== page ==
Over the years, boxing has changed a lot. Nobody knows that more than ex-professional Peter Flanagan.
The Mancunian fought 32 times, retiring with a record of 13-17-2. It’s a record that doesn’t reflect on a career that left blood, sweat and tears all in the ring.
Receiving just £200 a fight, Flanagan didn’t fight for the financial rewards, he fought for the love of fighting. Though it was taking out of his hands as he was forced into retirement after having a seven-hour operation to save vision in his left eye.
The former welterweight revisited the moment that ended his career.
“It was said that my fight with Micky Bird was the one that caused the damage to my eye but it wasn’t. It was in my fourth fight where I hurt my eye. I was boxing and I slipped a right hand before taking a full floating shot to me eye. It took my vision away but I never told anyone about it,” Flanagan exclusively told World Boxing News.
“Things were different back then. I walked down into the arena with no trainer the once as Ken Daniels was on holiday. Somebody in the back gave me some big soggy gloves to put on. There was no tape, no bandages, nothing.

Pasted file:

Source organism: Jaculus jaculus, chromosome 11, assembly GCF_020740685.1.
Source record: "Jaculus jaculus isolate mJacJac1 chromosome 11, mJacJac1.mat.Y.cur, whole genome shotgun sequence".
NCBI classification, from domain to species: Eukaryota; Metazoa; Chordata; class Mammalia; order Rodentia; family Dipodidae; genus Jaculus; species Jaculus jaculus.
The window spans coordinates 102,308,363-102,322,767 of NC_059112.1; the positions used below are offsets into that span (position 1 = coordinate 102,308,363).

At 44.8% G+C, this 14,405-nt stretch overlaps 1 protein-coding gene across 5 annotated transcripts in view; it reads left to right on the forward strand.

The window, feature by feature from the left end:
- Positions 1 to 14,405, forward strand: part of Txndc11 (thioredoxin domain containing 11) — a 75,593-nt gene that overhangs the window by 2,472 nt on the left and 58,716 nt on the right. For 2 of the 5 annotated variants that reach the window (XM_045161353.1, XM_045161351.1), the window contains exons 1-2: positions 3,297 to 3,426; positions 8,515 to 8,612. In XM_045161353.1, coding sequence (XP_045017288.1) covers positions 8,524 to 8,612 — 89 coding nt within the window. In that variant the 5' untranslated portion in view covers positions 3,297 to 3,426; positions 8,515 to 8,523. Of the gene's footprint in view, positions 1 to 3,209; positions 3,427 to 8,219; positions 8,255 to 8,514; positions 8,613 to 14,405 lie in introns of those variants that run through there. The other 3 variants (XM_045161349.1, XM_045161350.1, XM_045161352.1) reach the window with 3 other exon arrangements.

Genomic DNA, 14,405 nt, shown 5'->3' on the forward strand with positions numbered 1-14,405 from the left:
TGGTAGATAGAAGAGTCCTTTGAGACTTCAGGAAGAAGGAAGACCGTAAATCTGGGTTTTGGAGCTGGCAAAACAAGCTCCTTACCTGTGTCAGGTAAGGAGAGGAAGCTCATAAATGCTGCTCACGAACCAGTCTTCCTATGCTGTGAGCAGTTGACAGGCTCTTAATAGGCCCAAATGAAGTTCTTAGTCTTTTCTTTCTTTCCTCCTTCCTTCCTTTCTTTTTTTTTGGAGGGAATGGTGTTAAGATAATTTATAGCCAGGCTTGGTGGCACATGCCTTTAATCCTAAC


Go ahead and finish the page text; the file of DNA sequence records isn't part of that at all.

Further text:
“The doctors weren’t strict, I got into the ring once with a fresh cut eye from two days previous in sparring and they looked at my face and checked my other eye where I had an old scar and he asked me, ‘when was that done?’ He never spoke about the fresh cut.”
Despite challenging times, the 60-year-old has fond memories of his time in action, especially a clash from 1983.
He said: “When I boxed in Leeds, they were such a partisan crowd. From cheering and booing opponents, it was always a good atmosphere down there. I was lucky to fight in Morley and had the luxury of two weeks training.
“I remember thinking more about the crowd than my opponent as they were so vocal, their heads were hanging over the ring and they were shouting abuse at me.
“I played the fight like bad guy in pantomime. I had him on floor from right hand, in the second round and thought it was going to be over. But it was punch to punch and at one point, he caught me with punch which knocked me off balance and the crowd were routing for him to finish me off.
“I wasn’t hurt though, and I bounced off ropes and caught him with a shot and floored him, winning in the fifth round. I walked out the Arena to a round of applause. It was incredible.”
Now battleing dementia pugilistica, Flanagan has a new fight on his hands and plans to raise as much money and awareness as possible.
The Flanagan’s have a donation page with a target of £7,000 to raise for all sufferers of dementia pugilistica.
To sponsor the family and all suffers across the UK, visit the link:https://mydonate.bt.com/
Joe Hewlett is lead writer for World Boxing News. Follow Joe on Twitter @Hewlett95